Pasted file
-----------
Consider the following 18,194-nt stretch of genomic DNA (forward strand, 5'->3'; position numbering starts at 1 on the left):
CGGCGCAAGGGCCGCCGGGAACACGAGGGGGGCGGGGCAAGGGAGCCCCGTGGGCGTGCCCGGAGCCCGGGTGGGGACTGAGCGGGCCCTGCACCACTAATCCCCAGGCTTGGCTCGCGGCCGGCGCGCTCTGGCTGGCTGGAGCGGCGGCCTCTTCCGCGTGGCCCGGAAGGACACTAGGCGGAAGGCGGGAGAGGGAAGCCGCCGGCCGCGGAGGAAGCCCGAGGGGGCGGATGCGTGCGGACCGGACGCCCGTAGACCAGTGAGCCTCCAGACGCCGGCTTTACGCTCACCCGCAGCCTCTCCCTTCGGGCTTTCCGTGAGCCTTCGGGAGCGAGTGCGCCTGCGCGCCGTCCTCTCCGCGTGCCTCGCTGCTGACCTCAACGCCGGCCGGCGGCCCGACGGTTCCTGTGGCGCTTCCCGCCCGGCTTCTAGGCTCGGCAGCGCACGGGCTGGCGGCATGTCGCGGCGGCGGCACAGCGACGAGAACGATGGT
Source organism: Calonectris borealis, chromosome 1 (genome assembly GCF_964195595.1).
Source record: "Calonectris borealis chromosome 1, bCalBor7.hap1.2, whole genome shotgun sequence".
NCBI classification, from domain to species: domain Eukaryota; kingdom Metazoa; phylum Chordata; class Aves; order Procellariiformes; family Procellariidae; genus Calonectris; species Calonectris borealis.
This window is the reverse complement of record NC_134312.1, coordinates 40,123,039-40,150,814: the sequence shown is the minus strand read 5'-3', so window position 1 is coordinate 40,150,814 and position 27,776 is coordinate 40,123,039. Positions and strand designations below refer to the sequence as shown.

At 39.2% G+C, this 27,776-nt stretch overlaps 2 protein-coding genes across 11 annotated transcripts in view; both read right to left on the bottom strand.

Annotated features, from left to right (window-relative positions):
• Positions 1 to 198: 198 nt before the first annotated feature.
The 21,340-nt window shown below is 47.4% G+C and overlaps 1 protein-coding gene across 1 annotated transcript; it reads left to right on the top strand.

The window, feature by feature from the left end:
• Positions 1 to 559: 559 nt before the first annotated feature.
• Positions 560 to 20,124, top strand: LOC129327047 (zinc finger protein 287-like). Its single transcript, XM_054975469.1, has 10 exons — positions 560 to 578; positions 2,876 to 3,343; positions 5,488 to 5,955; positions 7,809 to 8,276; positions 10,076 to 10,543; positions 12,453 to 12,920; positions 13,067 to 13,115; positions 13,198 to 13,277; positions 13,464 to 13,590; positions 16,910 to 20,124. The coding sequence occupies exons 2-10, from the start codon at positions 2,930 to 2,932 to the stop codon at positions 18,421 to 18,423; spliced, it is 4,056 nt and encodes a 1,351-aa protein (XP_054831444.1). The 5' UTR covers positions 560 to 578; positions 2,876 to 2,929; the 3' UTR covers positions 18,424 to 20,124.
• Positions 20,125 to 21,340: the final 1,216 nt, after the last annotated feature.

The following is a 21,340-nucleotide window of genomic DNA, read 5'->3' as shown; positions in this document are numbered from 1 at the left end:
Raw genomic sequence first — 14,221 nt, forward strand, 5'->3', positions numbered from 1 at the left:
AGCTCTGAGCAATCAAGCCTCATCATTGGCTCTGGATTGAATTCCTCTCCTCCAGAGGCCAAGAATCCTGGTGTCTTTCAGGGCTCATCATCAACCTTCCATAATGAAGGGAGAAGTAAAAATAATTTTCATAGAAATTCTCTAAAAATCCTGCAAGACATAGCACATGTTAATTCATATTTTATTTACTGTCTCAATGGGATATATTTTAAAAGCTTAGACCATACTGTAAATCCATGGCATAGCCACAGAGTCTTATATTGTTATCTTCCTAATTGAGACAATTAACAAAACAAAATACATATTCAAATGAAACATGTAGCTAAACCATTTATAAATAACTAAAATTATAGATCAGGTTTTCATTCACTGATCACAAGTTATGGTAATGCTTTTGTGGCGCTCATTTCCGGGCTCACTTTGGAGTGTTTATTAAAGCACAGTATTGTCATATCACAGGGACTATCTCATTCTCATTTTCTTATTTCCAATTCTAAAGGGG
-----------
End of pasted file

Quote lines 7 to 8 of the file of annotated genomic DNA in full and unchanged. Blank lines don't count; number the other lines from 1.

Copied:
At 39.2% G+C, this 27,776-nt stretch overlaps 2 protein-coding genes across 11 annotated transcripts in view; both read right to left on the bottom strand.

Annotated features, from left to right (window-relative positions):